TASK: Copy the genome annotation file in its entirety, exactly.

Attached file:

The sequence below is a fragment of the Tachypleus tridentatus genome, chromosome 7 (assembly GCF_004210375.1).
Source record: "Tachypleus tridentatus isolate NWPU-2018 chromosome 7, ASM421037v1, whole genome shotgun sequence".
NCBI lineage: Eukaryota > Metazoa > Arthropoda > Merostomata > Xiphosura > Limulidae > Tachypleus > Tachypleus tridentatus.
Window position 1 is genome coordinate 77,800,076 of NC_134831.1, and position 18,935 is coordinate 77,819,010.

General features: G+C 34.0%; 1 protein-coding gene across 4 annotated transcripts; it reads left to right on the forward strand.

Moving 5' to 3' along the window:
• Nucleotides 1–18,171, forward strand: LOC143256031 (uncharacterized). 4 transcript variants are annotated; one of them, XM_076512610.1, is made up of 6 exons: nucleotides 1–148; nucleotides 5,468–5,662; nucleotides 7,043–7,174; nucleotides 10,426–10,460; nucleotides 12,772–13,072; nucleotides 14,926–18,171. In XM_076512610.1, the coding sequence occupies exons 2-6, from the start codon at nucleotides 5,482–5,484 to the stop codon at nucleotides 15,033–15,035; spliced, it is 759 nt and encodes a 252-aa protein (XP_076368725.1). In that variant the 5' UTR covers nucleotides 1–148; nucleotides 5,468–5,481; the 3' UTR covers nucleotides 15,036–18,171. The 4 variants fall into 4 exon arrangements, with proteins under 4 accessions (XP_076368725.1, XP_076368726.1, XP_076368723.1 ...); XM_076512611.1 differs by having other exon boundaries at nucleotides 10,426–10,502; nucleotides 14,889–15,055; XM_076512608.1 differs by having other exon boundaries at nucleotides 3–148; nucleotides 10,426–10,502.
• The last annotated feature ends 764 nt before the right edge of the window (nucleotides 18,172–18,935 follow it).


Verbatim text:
The sequence below is a fragment of the Tachypleus tridentatus genome, chromosome 7 (assembly GCF_004210375.1).
Source record: "Tachypleus tridentatus isolate NWPU-2018 chromosome 7, ASM421037v1, whole genome shotgun sequence".
NCBI lineage: Eukaryota > Metazoa > Arthropoda > Merostomata > Xiphosura > Limulidae > Tachypleus > Tachypleus tridentatus.
Window position 1 is genome coordinate 77,800,076 of NC_134831.1, and position 18,935 is coordinate 77,819,010.

General features: G+C 34.0%; 1 protein-coding gene across 4 annotated transcripts; it reads left to right on the forward strand.

Moving 5' to 3' along the window:
• Nucleotides 1–18,171, forward strand: LOC143256031 (uncharacterized). 4 transcript variants are annotated; one of them, XM_076512610.1, is made up of 6 exons: nucleotides 1–148; nucleotides 5,468–5,662; nucleotides 7,043–7,174; nucleotides 10,426–10,460; nucleotides 12,772–13,072; nucleotides 14,926–18,171. In XM_076512610.1, the coding sequence occupies exons 2-6, from the start codon at nucleotides 5,482–5,484 to the stop codon at nucleotides 15,033–15,035; spliced, it is 759 nt and encodes a 252-aa protein (XP_076368725.1). In that variant the 5' UTR covers nucleotides 1–148; nucleotides 5,468–5,481; the 3' UTR covers nucleotides 15,036–18,171. The 4 variants fall into 4 exon arrangements, with proteins under 4 accessions (XP_076368725.1, XP_076368726.1, XP_076368723.1 ...); XM_076512611.1 differs by having other exon boundaries at nucleotides 10,426–10,502; nucleotides 14,889–15,055; XM_076512608.1 differs by having other exon boundaries at nucleotides 3–148; nucleotides 10,426–10,502.
• The last annotated feature ends 764 nt before the right edge of the window (nucleotides 18,172–18,935 follow it).